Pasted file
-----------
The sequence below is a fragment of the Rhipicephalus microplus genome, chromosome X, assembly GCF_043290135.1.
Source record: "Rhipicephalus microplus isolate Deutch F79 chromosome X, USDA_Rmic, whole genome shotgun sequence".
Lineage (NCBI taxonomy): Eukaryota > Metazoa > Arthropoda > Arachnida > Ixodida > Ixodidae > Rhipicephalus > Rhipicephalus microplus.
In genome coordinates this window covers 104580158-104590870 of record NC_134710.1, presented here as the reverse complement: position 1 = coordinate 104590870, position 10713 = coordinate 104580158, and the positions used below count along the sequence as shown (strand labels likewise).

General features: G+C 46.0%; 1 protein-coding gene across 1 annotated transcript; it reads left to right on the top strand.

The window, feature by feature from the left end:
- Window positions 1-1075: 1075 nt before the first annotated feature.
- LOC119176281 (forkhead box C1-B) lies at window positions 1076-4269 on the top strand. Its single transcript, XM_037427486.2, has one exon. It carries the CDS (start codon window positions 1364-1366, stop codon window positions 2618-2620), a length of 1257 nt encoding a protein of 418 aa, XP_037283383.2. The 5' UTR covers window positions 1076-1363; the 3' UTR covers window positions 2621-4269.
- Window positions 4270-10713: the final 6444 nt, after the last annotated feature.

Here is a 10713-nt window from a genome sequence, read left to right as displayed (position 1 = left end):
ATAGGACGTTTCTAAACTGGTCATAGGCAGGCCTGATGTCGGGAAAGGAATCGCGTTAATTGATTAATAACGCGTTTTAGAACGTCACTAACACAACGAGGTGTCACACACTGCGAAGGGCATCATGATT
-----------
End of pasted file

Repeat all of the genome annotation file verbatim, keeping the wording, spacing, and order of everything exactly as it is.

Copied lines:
The sequence below is a fragment of the Rhipicephalus microplus genome, chromosome X, assembly GCF_043290135.1.
Source record: "Rhipicephalus microplus isolate Deutch F79 chromosome X, USDA_Rmic, whole genome shotgun sequence".
Lineage (NCBI taxonomy): Eukaryota > Metazoa > Arthropoda > Arachnida > Ixodida > Ixodidae > Rhipicephalus > Rhipicephalus microplus.
In genome coordinates this window covers 104580158-104590870 of record NC_134710.1, presented here as the reverse complement: position 1 = coordinate 104590870, position 10713 = coordinate 104580158, and the positions used below count along the sequence as shown (strand labels likewise).

General features: G+C 46.0%; 1 protein-coding gene across 1 annotated transcript; it reads left to right on the top strand.

The window, feature by feature from the left end:
- Window positions 1-1075: 1075 nt before the first annotated feature.
- LOC119176281 (forkhead box C1-B) lies at window positions 1076-4269 on the top strand. Its single transcript, XM_037427486.2, has one exon. It carries the CDS (start codon window positions 1364-1366, stop codon window positions 2618-2620), a length of 1257 nt encoding a protein of 418 aa, XP_037283383.2. The 5' UTR covers window positions 1076-1363; the 3' UTR covers window positions 2621-4269.
- Window positions 4270-10713: the final 6444 nt, after the last annotated feature.

Here is a 10713-nt window from a genome sequence, read left to right as displayed (position 1 = left end):
ATAGGACGTTTCTAAACTGGTCATAGGCAGGCCTGATGTCGGGAAAGGAATCGCGTTAATTGATTAATAACGCGTTTTAGAACGTCACTAACACAACGAGGTGTCACACACTGCGAAGGGCATCATGATT